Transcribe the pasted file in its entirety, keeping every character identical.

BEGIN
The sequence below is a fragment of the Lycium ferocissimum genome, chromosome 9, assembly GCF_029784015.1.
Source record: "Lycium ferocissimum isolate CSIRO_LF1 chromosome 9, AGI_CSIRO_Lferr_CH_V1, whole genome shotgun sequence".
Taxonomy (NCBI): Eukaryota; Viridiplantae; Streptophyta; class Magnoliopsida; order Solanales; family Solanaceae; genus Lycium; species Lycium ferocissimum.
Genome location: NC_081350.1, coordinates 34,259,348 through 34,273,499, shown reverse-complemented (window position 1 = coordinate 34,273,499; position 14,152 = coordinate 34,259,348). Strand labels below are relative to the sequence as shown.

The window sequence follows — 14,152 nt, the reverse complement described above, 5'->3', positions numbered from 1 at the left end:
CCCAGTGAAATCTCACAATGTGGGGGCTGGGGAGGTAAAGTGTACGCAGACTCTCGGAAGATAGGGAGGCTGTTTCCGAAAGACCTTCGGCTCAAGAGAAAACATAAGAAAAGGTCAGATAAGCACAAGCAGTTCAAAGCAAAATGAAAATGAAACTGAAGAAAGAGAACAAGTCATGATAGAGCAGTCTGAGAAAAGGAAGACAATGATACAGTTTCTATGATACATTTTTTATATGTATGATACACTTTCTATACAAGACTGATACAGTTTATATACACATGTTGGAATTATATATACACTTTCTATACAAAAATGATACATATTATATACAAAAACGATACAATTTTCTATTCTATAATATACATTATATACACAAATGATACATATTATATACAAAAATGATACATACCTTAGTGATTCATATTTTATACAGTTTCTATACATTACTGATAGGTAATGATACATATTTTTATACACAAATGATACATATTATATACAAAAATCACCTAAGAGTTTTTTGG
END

The sequence below is a fragment of the Lycium ferocissimum genome, chromosome 9, assembly GCF_029784015.1.
Source record: "Lycium ferocissimum isolate CSIRO_LF1 chromosome 9, AGI_CSIRO_Lferr_CH_V1, whole genome shotgun sequence".
Taxonomy (NCBI): Eukaryota; Viridiplantae; Streptophyta; class Magnoliopsida; order Solanales; family Solanaceae; genus Lycium; species Lycium ferocissimum.
Genome location: NC_081350.1, coordinates 34,259,348 through 34,273,499, shown reverse-complemented (window position 1 = coordinate 34,273,499; position 14,152 = coordinate 34,259,348). Strand labels below are relative to the sequence as shown.

The window sequence follows — 14,152 nt, the reverse complement described above, 5'->3', positions numbered from 1 at the left end:
CCCAGTGAAATCTCACAATGTGGGGGCTGGGGAGGTAAAGTGTACGCAGACTCTCGGAAGATAGGGAGGCTGTTTCCGAAAGACCTTCGGCTCAAGAGAAAACATAAGAAAAGGTCAGATAAGCACAAGCAGTTCAAAGCAAAATGAAAATGAAACTGAAGAAAGAGAACAAGTCATGATAGAGCAGTCTGAGAAAAGGAAGACAATGATACAGTTTCTATGATACATTTTTTATATGTATGATACACTTTCTATACAAGACTGATACAGTTTATATACACATGTTGGAATTATATATACACTTTCTATACAAAAATGATACATATTATATACAAAAACGATACAATTTTCTATTCTATAATATACATTATATACACAAATGATACATATTATATACAAAAATGATACATACCTTAGTGATTCATATTTTATACAGTTTCTATACATTACTGATAGGTAATGATACATATTTTTATACACAAATGATACATATTATATACAAAAATCACCTAAGAGTTTTTTGG